In the days leading up to the presidential election, a few acquaintances had the nerve to ask me, "Are you going to vote? Why bother if you're moving to Argentina?"
I balked at the preposterous and rather offensive notion that I would stop caring about the direction and leadership of my country just because I'll live outside its borders. I also found it hard to believe that someone would think that policy decisions made in the U.S. would have no repercussions for me living abroad. No matter where life takes me, no matter where I rest my head at night, I'll always be American. I'll always have a stake in the fate of this country.
While on vacation in Argentina, I was floored by the number of Argentines who wanted to discuss the election and who I was voting for. In Argentina, voting is compulsory, and though not mandated by law here in the U.S., I felt obligated to make the effort to participate in a decision that has so much impact. If Argentines take that much interest in our election, shouldn't I, as an American?
And now here we are, the morning after. The votes have been tallied, and a winner has been proclaimed. Today is a proud day, a special day, because our country succeeded in doing something I wasn't sure we could do: we, as a people, elected a black man to lead us. Fellow blogger Jackson Bliss writes poignantly about this turning point in our nation's history. But beyond the issue of race, we voted for change, for a new direction for the United States. Only time will tell if President-Elect Obama is prepared to face the weighty challenges ahead. Without question, he is inheriting a broken country, and I pray that he has the leadership and know-how to fix it.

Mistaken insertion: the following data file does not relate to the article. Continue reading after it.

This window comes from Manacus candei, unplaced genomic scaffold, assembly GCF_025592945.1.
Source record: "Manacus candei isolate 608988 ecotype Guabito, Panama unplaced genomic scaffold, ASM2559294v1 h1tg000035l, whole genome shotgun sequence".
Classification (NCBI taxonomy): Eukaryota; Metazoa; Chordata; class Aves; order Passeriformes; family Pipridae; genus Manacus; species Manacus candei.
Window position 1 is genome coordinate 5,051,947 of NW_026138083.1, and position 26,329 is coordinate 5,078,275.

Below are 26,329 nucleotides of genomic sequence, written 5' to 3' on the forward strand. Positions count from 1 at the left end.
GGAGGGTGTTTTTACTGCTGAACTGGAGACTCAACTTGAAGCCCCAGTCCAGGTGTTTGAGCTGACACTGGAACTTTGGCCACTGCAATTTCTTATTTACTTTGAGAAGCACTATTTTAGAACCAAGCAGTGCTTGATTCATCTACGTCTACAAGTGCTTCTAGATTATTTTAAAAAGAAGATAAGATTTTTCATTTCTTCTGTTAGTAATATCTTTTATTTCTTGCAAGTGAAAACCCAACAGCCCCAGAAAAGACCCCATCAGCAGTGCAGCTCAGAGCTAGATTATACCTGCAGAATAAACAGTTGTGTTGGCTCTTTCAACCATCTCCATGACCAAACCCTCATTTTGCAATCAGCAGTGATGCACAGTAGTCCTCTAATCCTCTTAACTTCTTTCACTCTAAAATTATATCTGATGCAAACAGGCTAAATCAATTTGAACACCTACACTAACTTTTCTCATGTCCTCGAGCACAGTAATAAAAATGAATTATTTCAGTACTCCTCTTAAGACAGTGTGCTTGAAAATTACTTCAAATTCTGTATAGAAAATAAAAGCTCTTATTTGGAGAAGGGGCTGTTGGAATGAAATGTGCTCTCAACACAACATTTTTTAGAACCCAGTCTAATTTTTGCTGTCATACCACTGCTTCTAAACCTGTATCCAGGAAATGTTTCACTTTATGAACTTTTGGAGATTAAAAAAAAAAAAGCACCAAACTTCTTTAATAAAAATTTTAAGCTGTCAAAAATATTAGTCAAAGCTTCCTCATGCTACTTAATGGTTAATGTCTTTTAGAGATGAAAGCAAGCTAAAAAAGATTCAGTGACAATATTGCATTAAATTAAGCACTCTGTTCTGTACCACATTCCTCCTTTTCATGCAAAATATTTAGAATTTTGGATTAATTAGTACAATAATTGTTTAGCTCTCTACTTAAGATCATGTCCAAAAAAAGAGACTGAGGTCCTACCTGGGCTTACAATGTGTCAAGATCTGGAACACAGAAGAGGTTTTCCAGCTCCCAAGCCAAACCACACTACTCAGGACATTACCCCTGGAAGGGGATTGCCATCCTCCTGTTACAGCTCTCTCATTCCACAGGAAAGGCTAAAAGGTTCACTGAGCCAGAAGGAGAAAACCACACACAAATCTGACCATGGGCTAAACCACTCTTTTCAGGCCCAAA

I'll be watching from afar, Mr. Obama, and I won't be the only one. The global community wants to believe in us again, as discussed in The New York Times article "The Promise - For Many Abroad, an Ideal Renewed." People across the globe are counting on you to restore honor, dignity and true diplomacy to the White House after your predecessor just about stomped those ideals into oblivion. Please don't let us down.